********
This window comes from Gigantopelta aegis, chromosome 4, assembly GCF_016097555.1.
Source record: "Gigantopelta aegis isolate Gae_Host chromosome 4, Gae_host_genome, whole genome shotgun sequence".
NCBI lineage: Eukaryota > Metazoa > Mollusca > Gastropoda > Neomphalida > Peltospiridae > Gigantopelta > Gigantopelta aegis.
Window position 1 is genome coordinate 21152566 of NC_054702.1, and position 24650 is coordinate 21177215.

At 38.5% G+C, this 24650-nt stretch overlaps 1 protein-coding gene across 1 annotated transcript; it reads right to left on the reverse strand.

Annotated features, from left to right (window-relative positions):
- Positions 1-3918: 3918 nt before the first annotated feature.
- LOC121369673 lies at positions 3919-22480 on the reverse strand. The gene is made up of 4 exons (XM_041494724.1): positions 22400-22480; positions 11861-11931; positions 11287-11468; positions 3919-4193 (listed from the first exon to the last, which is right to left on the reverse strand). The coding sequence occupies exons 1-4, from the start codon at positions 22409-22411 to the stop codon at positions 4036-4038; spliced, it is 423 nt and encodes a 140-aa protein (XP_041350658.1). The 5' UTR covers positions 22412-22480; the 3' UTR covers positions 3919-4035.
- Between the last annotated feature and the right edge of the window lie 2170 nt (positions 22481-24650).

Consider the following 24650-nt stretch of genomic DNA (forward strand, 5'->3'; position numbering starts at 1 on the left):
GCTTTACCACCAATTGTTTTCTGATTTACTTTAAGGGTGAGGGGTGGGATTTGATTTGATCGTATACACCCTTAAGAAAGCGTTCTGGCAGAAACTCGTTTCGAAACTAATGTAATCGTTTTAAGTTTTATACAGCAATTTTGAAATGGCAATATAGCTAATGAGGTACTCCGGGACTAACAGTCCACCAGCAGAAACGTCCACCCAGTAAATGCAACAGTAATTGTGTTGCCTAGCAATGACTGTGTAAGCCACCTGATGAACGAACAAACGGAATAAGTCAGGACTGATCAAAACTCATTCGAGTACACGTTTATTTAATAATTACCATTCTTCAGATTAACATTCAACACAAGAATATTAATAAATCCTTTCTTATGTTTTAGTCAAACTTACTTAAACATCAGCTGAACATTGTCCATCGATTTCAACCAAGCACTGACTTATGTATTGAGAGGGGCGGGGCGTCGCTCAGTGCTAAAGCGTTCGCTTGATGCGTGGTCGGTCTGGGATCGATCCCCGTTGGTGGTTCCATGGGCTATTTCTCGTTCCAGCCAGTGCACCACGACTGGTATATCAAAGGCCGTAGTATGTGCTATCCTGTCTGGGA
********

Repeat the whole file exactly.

This window comes from Gigantopelta aegis, chromosome 4, assembly GCF_016097555.1.
Source record: "Gigantopelta aegis isolate Gae_Host chromosome 4, Gae_host_genome, whole genome shotgun sequence".
NCBI lineage: Eukaryota > Metazoa > Mollusca > Gastropoda > Neomphalida > Peltospiridae > Gigantopelta > Gigantopelta aegis.
Window position 1 is genome coordinate 21152566 of NC_054702.1, and position 24650 is coordinate 21177215.

At 38.5% G+C, this 24650-nt stretch overlaps 1 protein-coding gene across 1 annotated transcript; it reads right to left on the reverse strand.

Annotated features, from left to right (window-relative positions):
- Positions 1-3918: 3918 nt before the first annotated feature.
- LOC121369673 lies at positions 3919-22480 on the reverse strand. The gene is made up of 4 exons (XM_041494724.1): positions 22400-22480; positions 11861-11931; positions 11287-11468; positions 3919-4193 (listed from the first exon to the last, which is right to left on the reverse strand). The coding sequence occupies exons 1-4, from the start codon at positions 22409-22411 to the stop codon at positions 4036-4038; spliced, it is 423 nt and encodes a 140-aa protein (XP_041350658.1). The 5' UTR covers positions 22412-22480; the 3' UTR covers positions 3919-4035.
- Between the last annotated feature and the right edge of the window lie 2170 nt (positions 22481-24650).

Consider the following 24650-nt stretch of genomic DNA (forward strand, 5'->3'; position numbering starts at 1 on the left):
GCTTTACCACCAATTGTTTTCTGATTTACTTTAAGGGTGAGGGGTGGGATTTGATTTGATCGTATACACCCTTAAGAAAGCGTTCTGGCAGAAACTCGTTTCGAAACTAATGTAATCGTTTTAAGTTTTATACAGCAATTTTGAAATGGCAATATAGCTAATGAGGTACTCCGGGACTAACAGTCCACCAGCAGAAACGTCCACCCAGTAAATGCAACAGTAATTGTGTTGCCTAGCAATGACTGTGTAAGCCACCTGATGAACGAACAAACGGAATAAGTCAGGACTGATCAAAACTCATTCGAGTACACGTTTATTTAATAATTACCATTCTTCAGATTAACATTCAACACAAGAATATTAATAAATCCTTTCTTATGTTTTAGTCAAACTTACTTAAACATCAGCTGAACATTGTCCATCGATTTCAACCAAGCACTGACTTATGTATTGAGAGGGGCGGGGCGTCGCTCAGTGCTAAAGCGTTCGCTTGATGCGTGGTCGGTCTGGGATCGATCCCCGTTGGTGGTTCCATGGGCTATTTCTCGTTCCAGCCAGTGCACCACGACTGGTATATCAAAGGCCGTAGTATGTGCTATCCTGTCTGGGA